“He’s a battler,” Loramie Head Coach Mitch Westerheide said. “You think you have him stopped and he shoots over top of you. He’s a very skilled kid and seemed very humble out there, and he hit a couple big shots right in our face.”
Lucas Hartle helped balance the offense, adding a shooting and dribble drive component to complement Platfoot.
“Platfoot and Lucas Hartle both, when we need buckets they’re great at finding those opportunities,” Klopfenstein said.
Jackson Center built a subtle lead throughout the first half. If you watched the game on an old-school TV broadcast that didn’t keep the score on the screen, you wouldn’t have guessed that Jackson Center had extended the lead to nine by the end of the half. They played just a shave better in every category – steals, rebounds, shooting – not much better at anything, but a little better at everything.
Loramie proved they wouldn’t go down without giving the Tigers a run for their money, and came screaming back late in the third quarter. Spencer Knouff knocked down a couple of 3-pointers to keep pace with Platfoot, which opened up space down low, where the Redskins wanted to feed their offense. Ty Kemper ended the quarter with a three-point play, chopping what was once an 11-point lead down to four to start the final quarter.
“To win regularly in this league you can’t have defensive breakdowns on a regular basis,” Klopfenstein said of the third quarter. “Some of that’s communication, some of that’s scouting report stuff. But we gotta shore that stuff up to get where we wanna go.”
After three scoreless minutes to open the fourth, Jackson Center pulled away to an eight-point lead and sat on it. They stretched their possessions even longer than Loramie’s in the first half. Leading by seven, the Tigers took possession with 3:01 on the clock. The Redskins didn’t possess the basketball again until there was 1:18 left, trailing by nine.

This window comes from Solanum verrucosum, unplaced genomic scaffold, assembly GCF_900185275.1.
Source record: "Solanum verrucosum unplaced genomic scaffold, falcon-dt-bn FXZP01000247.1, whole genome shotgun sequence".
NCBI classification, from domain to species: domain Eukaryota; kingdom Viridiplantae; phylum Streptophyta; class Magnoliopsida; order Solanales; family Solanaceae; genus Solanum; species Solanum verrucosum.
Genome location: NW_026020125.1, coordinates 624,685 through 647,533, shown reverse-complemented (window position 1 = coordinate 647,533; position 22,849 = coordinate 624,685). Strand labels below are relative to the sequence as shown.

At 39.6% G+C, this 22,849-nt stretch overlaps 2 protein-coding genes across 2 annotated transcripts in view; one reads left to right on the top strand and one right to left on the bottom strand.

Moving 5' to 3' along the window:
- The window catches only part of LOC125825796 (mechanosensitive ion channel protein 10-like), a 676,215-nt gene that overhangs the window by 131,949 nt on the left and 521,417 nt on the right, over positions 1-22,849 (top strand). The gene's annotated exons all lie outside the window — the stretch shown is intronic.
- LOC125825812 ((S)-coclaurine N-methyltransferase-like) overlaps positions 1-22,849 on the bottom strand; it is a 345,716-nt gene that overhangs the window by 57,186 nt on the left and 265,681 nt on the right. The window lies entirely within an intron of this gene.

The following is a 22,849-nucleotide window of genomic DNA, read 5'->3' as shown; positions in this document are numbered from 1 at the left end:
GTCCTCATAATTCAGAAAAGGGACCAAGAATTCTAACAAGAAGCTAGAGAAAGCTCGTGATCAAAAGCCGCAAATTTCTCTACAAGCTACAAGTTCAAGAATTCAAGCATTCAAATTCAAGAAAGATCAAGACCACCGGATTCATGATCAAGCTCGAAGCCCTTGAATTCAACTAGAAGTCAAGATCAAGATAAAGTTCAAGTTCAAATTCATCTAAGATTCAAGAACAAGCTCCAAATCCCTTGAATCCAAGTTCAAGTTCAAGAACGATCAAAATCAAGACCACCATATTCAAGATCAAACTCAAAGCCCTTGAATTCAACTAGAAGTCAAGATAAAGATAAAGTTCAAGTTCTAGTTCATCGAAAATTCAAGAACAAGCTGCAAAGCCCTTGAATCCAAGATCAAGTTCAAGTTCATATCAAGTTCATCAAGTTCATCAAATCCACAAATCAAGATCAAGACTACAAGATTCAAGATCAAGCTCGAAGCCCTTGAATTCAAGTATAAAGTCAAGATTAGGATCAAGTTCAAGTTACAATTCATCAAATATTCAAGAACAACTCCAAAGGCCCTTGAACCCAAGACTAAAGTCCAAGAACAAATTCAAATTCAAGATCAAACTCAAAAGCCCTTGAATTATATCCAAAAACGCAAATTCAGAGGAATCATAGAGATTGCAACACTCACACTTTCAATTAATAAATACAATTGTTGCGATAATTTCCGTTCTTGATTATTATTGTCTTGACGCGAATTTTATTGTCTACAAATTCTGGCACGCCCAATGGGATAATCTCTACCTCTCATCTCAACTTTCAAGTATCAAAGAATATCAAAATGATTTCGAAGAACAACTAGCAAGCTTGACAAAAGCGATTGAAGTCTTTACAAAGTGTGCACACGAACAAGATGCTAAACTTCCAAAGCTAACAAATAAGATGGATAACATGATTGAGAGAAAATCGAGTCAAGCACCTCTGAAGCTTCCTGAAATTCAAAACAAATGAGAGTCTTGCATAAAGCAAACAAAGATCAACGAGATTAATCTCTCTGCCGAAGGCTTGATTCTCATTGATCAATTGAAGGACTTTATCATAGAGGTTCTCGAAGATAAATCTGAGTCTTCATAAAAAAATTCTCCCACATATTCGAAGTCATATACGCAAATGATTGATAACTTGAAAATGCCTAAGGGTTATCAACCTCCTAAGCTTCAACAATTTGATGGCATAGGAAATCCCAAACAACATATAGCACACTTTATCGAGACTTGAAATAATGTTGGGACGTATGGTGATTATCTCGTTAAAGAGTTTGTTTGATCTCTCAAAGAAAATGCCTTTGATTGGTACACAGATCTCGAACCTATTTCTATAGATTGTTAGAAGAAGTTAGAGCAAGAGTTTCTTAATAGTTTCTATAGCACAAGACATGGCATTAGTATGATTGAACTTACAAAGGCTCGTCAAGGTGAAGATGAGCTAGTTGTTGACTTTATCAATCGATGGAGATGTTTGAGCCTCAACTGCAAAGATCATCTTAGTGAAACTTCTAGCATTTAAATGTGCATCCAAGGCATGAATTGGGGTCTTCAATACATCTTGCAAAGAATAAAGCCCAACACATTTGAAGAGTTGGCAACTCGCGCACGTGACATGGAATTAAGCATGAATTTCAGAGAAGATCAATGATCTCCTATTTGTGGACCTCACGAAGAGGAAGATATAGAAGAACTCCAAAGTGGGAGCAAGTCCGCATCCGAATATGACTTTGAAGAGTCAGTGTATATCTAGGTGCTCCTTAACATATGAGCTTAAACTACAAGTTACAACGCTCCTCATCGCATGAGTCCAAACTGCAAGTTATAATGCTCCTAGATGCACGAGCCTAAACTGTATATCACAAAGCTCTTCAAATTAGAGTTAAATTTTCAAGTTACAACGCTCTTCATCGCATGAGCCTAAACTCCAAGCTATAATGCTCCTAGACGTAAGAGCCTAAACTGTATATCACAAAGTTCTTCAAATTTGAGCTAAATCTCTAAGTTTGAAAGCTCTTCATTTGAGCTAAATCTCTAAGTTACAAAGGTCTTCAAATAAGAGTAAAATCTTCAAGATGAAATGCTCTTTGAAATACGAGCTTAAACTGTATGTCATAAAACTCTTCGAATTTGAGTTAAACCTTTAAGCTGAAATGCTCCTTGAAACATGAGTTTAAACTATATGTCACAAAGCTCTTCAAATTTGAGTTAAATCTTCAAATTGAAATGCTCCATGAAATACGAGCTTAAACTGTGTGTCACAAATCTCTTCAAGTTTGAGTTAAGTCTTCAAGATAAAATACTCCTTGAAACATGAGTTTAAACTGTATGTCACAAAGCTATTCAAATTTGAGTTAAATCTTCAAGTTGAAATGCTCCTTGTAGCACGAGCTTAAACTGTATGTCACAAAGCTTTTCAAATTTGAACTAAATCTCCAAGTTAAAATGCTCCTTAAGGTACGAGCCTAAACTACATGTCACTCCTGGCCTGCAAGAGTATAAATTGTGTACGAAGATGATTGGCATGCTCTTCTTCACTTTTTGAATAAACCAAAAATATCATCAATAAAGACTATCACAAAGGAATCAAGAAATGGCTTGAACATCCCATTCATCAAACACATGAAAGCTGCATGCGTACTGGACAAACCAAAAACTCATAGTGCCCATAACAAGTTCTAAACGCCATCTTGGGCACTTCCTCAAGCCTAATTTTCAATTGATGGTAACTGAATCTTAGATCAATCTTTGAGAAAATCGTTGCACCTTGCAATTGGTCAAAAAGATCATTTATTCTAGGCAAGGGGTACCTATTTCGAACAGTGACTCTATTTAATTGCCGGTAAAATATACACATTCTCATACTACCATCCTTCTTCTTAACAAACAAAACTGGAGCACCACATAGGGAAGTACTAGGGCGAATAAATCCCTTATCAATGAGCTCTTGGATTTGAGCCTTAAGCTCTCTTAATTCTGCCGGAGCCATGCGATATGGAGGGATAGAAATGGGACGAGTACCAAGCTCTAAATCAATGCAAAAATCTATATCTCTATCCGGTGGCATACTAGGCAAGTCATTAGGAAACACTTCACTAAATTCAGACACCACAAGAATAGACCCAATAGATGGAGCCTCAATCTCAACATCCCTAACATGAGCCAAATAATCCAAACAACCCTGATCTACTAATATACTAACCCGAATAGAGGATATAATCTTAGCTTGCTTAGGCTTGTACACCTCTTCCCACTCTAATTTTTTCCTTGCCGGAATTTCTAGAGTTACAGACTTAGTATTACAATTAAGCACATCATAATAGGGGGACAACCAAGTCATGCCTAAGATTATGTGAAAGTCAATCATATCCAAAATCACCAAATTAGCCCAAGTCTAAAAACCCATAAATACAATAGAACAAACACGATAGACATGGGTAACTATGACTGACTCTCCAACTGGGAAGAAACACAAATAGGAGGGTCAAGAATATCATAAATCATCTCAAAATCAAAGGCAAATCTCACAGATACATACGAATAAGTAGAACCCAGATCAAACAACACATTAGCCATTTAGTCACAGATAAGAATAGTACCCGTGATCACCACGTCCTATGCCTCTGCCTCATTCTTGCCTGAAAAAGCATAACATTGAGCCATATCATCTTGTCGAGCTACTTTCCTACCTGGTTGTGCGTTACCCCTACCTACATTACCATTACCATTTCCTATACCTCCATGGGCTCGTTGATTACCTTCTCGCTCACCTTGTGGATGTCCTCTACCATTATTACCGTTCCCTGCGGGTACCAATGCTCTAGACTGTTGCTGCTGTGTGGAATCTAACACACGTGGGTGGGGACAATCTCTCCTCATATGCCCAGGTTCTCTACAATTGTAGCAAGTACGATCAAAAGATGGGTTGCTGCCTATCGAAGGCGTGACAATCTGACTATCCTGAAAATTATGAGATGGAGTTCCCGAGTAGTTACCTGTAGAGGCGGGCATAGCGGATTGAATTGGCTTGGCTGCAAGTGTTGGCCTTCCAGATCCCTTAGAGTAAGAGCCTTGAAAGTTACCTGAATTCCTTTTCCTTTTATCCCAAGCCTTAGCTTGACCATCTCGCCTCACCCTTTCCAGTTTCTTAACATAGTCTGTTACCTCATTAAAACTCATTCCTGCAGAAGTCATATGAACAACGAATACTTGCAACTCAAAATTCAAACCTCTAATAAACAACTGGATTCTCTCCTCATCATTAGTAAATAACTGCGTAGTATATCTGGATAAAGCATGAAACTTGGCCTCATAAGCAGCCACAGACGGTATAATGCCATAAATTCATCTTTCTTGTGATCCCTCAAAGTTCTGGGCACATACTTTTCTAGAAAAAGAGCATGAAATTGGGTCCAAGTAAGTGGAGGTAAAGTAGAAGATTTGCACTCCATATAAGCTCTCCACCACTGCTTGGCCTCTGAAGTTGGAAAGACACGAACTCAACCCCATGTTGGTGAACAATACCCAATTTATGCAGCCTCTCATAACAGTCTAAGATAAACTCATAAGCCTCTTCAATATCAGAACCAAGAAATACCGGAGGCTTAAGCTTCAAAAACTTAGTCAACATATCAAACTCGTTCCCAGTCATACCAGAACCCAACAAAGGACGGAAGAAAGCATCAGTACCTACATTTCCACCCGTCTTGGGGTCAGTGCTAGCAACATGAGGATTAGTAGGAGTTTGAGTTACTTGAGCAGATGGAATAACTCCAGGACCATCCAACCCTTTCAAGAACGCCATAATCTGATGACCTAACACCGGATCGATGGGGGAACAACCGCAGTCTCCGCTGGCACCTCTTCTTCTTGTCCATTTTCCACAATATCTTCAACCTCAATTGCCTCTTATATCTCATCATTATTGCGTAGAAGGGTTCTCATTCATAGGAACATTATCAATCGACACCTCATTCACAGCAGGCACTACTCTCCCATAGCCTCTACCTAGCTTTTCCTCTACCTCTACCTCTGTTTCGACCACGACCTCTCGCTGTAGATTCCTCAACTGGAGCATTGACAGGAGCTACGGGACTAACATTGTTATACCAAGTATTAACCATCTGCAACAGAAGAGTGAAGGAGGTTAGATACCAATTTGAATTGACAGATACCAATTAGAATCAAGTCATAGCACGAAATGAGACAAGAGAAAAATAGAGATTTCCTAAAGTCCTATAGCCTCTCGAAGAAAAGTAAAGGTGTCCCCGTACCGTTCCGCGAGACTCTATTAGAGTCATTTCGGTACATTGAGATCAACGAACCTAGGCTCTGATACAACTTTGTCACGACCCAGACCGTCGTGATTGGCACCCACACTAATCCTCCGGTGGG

That grueling tempo helped Jackson Center put the Redskins away once and for all.
46-37 feels like it accurately tells the story of the game – many scores don’t for various reasons – but notably the low score doesn’t signify poor shooting, but eternal possessions. The six longest possessions of the night could’ve accounted for a whole quarter.
Fort Loramie plays back-to-back days, hosting New Bremen at home on Saturday and looking to bounce back. But they won’t get another shot at that elusive first conference win until Friday, December 22 on the road at the winless Fairlawn Jets.
“[Our players] are battling and they’re listening to what we’re telling them,” Westerheide said. “We tell them to keep stacking day by day, and that’s what they’re doing. We’d rather have them playing their best ball in February and March than December.”
Jackson Center needs to turn this win into a run if they hope to recapture the magic from last year’s 26-2 record and the SCAL title. They also play back-to-back, hosting Waynesfield-Goshen on Saturday, then taking the 10-mile trip westward to Anna on Tuesday, December 19.
To paraphrase Tom Brady, the best win is always the next one.
But I bet the first feels pretty good.